Sudden Drop in Cable TV Subscribers — Film At Eleven!

1950s television set

Creative Commons photo by John Atherton.

Jacqui Cheng over at Ars Technica comments briefly on the report by market research firm SNL Kagan that the growth in cable TV subscribers reversed itself in the second quarter of 2010, “with six out of eight cable providers reporting their worst quarterly subscriber losses to date.” As in, ever.

Cheng and SNL Kagan analyst Mariam Rondeli cited a number of reasons for the drop; first and foremost, second-quarter subscriber growth (or in this case, loss) can’t be taken as gospel, “thanks to housing turnover in college towns.” While this makes sense, it sort of disturbs me that college students are that large a share of the market. But there’s more to it; Rondeli suggests “economic factors such as low housing formation and a high unemployment rate contributed to subscriber declines in the second quarter.”

Not that anyone cares, but those “economic factors,” as I see it, might have to do with the insultingly high rates that cable TV providers charge.

Some of you may not be old enough to remember the glorious days when it wasn’t HBO, it was TV — but they were glorious. TV used to be free and of fantastically high quality — four channels only, with two of them showing nothing but MASH reruns from midnight to four a.m., plus some fuzzy thing from the next county over featuring Belarussian programming on Tuesdays and Fridays, Spanish and Chinese programming on the other days based on an alternating-week schedule, plus strip club ads after midnight.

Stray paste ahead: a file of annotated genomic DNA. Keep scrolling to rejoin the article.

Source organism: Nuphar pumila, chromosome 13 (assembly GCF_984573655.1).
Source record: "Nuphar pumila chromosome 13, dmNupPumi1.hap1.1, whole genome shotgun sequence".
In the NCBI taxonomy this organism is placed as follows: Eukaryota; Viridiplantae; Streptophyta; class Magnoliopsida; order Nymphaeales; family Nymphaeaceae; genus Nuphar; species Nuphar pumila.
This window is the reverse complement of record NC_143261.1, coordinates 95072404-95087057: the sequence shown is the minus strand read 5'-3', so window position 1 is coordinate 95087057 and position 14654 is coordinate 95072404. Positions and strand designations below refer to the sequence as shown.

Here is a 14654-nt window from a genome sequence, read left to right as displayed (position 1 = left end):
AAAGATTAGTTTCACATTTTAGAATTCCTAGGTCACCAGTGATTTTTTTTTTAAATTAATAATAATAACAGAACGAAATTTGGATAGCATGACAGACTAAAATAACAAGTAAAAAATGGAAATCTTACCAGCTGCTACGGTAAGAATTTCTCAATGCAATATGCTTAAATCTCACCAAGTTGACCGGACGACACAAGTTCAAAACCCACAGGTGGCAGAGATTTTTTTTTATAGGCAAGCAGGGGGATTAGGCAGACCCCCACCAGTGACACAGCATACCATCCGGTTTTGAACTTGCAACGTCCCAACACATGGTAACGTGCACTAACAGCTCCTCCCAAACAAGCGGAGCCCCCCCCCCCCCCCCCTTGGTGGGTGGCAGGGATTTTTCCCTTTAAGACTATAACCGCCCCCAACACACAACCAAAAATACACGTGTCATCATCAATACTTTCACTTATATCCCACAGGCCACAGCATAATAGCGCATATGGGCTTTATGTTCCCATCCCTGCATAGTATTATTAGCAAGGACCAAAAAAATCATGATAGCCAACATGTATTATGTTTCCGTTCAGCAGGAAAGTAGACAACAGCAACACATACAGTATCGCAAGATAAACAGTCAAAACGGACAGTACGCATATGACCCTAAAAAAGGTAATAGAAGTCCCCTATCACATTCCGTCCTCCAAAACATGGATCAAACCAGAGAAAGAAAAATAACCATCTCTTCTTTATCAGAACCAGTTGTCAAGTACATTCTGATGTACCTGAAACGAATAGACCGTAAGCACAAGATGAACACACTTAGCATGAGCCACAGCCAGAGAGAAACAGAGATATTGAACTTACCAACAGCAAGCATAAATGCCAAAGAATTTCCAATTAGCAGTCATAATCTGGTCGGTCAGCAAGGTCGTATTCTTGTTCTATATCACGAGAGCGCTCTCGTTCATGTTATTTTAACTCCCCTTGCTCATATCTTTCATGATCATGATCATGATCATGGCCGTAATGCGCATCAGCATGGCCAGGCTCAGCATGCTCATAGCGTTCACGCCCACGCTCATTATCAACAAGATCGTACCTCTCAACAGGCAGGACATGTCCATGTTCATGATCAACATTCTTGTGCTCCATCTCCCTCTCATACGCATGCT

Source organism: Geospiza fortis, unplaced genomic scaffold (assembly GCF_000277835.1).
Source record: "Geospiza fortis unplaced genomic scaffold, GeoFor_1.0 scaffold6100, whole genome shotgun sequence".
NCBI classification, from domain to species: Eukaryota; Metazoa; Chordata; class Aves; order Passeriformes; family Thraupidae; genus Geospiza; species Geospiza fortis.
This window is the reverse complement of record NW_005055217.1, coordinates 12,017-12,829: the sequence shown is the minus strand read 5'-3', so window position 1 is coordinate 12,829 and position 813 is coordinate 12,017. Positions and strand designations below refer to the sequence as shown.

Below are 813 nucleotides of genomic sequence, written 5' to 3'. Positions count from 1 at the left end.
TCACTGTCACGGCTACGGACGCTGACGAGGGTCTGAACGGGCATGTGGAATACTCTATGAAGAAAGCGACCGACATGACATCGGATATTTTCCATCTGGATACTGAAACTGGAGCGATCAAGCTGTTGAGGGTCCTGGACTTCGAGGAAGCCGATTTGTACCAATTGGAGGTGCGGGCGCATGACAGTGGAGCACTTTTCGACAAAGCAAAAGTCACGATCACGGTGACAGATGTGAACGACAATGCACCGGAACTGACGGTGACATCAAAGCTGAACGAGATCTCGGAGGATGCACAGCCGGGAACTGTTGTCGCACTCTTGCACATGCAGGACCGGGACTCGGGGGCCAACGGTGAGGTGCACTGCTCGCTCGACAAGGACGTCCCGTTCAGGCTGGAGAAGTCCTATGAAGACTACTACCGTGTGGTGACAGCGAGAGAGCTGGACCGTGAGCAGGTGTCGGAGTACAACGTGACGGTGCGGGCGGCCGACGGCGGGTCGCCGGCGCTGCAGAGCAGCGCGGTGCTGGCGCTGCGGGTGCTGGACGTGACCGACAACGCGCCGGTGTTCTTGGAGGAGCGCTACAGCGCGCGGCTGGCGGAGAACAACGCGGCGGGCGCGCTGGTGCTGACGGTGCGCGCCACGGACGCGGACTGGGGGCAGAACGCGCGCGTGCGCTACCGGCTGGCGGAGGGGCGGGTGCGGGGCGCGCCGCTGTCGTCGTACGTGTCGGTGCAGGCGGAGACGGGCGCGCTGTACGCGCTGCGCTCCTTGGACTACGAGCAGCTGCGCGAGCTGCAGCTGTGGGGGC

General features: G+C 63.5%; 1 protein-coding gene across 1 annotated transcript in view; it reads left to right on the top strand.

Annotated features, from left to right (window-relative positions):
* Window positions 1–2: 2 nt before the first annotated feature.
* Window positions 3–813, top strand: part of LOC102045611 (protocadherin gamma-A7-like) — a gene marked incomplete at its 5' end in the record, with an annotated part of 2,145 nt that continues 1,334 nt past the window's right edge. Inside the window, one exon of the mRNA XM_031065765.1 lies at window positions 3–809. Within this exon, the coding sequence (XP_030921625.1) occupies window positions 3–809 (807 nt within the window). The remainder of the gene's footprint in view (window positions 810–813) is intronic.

Now, consumers can watch all the Law and Order they goddamn well please, plus enough cooking shows to stuff every American yuppie’s mouth with Seven-esque quantities of seared salmon-gorgonzola bruschetta. We get to watch what we want, when we want it, provided what we want is exactly the shit our cable company decides to provide us, and when we want it is when the hell they want to give it to us — unless, of course, we’d like them to charge us extra for Tivo.

And how much do these highwaymen charge us for the privilege of rotting our brains? Zillions! Zillions, I tell you! Zillions!

Cable prices are so high for a good reason — cable companies are de facto regional monopolies. What the industry really fears is a la carte cable, which would demolish cable companies’ exploitative pricing structures. Lucky for them the government is too namby-pamby to require that option; it keeps being mentioned as an option, but never goes anywhere. After regulating the airwaves for years with an effective — if, at times, troubling — iron hand, my guess is the Feds are just tired of working so hard.

Cheng asserts: “As someone who canceled cable four years ago, I can attest that even when you spend money on whole seasons of your favorite shows from iTunes and pay for a Netflix subscription, you can still save money.”

I’ll agree with her, and stop there — because Netflix has its own problems, from the way it handles new releases to the way it pays small-scale indie producers.

And iTunes? As far as I’m concerned, iTunes should pour itself a nice hot steaming tasty mug of I-will-kill-you-while-you-sleep.

But even if Netflix, iTunes and DVD and download purchases are the only outlets you use to get your media consumer groove on, you’ll be doing a hell of a lot better than subscribing to cable. Technology only empowers the individual when the individual beats technology with a tire iron from time to time — and the cable companies have been getting a free ride.

Hopefully, American consumers are finally realizing that.

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